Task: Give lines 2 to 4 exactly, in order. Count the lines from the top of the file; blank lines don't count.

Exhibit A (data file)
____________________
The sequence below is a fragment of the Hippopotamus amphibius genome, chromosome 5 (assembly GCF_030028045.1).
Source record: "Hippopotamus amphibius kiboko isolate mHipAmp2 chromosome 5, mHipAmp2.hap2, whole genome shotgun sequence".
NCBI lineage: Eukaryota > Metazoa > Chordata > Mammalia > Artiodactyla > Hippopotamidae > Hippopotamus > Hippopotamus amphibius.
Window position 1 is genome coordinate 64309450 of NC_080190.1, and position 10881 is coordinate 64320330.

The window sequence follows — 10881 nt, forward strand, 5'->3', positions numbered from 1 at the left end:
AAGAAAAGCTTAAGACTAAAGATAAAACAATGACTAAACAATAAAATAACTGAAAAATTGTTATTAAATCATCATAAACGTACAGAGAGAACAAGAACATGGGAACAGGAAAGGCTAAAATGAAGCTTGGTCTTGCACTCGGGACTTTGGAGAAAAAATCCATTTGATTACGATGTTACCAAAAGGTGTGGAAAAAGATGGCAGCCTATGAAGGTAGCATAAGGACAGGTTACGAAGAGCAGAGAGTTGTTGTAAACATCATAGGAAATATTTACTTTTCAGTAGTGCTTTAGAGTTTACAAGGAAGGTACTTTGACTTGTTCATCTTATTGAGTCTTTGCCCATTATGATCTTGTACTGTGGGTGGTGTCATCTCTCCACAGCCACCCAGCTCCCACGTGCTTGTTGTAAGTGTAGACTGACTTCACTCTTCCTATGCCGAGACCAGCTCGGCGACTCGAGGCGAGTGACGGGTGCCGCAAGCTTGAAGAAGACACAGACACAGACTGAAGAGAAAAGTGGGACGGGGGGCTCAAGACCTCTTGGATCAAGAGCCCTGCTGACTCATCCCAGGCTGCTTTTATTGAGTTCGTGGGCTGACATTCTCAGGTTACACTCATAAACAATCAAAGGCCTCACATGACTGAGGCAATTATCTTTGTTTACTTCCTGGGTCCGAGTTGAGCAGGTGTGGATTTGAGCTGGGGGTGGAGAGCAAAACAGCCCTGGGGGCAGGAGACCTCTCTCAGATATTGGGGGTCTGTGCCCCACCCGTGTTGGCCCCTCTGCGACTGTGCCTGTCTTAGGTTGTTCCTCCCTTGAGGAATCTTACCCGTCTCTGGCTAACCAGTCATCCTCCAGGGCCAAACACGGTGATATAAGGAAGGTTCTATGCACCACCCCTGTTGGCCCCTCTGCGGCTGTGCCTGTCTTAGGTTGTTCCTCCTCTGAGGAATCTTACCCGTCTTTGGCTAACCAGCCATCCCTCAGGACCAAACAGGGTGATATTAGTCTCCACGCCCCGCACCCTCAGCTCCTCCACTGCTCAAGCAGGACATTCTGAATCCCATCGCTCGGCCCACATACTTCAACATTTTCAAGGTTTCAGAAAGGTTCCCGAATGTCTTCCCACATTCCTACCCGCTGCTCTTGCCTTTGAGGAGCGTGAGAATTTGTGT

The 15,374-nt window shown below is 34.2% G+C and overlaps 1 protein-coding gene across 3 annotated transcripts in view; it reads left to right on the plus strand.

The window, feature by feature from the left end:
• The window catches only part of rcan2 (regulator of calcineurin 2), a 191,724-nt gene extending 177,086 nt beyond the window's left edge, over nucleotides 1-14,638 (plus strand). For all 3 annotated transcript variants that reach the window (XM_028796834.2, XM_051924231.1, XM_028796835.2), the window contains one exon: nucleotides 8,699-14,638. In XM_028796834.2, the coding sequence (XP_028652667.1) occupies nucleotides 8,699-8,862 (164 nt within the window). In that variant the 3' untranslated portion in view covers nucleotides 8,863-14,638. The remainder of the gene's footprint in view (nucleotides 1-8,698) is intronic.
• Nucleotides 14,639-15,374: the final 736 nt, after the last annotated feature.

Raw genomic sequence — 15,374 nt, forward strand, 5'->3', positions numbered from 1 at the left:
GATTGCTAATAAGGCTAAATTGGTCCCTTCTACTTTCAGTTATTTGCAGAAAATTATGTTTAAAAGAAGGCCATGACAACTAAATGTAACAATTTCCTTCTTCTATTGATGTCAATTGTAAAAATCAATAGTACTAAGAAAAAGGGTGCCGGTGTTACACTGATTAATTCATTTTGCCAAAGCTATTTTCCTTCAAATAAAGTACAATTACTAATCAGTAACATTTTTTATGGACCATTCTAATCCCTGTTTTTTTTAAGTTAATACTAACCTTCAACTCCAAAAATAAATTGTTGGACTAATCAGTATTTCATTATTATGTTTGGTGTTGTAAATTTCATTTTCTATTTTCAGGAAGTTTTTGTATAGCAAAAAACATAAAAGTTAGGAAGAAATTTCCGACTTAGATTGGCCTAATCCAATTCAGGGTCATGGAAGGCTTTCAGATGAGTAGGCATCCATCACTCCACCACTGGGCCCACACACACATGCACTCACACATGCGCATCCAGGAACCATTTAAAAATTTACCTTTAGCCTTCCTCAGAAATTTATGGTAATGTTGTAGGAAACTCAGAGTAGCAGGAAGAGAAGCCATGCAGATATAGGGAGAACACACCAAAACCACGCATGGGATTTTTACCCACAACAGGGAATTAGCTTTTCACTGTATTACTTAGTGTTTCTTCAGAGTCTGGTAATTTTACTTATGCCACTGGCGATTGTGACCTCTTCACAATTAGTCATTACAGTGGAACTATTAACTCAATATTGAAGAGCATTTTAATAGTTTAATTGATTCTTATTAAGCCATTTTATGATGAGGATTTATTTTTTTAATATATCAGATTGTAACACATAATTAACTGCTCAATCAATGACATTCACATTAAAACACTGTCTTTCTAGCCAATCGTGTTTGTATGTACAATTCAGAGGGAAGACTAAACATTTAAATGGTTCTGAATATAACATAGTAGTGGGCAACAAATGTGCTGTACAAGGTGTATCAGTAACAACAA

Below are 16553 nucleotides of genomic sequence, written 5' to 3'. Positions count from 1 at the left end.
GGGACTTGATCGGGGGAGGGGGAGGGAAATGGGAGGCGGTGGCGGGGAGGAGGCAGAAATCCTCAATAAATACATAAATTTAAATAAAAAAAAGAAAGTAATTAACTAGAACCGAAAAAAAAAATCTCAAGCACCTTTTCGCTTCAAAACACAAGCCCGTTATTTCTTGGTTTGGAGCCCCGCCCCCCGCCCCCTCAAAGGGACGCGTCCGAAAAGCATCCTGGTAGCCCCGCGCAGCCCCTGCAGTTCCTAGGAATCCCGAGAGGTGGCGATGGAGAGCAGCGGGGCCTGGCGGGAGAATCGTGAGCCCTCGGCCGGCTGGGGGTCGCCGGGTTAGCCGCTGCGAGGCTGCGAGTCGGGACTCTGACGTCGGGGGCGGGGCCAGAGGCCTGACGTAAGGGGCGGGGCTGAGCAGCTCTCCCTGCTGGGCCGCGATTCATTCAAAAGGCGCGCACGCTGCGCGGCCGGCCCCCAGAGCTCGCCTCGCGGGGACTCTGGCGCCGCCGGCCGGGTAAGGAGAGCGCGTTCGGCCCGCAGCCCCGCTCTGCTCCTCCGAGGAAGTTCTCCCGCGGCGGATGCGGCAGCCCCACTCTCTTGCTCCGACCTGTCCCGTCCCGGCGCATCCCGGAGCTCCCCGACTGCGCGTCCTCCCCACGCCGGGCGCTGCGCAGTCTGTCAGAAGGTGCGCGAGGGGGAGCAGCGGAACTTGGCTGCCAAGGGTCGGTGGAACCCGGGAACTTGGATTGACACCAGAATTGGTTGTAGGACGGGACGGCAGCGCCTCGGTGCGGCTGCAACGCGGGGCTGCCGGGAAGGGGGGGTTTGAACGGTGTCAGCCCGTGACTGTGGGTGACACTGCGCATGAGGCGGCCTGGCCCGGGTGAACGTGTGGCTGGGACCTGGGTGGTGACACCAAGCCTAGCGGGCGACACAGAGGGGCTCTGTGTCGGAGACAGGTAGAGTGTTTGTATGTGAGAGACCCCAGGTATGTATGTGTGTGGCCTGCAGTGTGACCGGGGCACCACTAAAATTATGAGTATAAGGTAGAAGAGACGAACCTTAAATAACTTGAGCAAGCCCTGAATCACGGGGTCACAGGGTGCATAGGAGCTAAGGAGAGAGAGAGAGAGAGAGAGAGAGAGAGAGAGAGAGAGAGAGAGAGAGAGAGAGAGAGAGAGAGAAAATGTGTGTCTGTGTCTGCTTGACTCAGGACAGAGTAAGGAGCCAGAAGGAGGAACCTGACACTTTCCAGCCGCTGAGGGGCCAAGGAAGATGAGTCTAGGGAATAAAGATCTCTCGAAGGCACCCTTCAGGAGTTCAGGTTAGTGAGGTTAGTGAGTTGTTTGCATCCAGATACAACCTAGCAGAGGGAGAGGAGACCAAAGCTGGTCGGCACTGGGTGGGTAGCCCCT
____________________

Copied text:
Source record: "Hippopotamus amphibius kiboko isolate mHipAmp2 chromosome 5, mHipAmp2.hap2, whole genome shotgun sequence".
NCBI lineage: Eukaryota > Metazoa > Chordata > Mammalia > Artiodactyla > Hippopotamidae > Hippopotamus > Hippopotamus amphibius.
Window position 1 is genome coordinate 64309450 of NC_080190.1, and position 10881 is coordinate 64320330.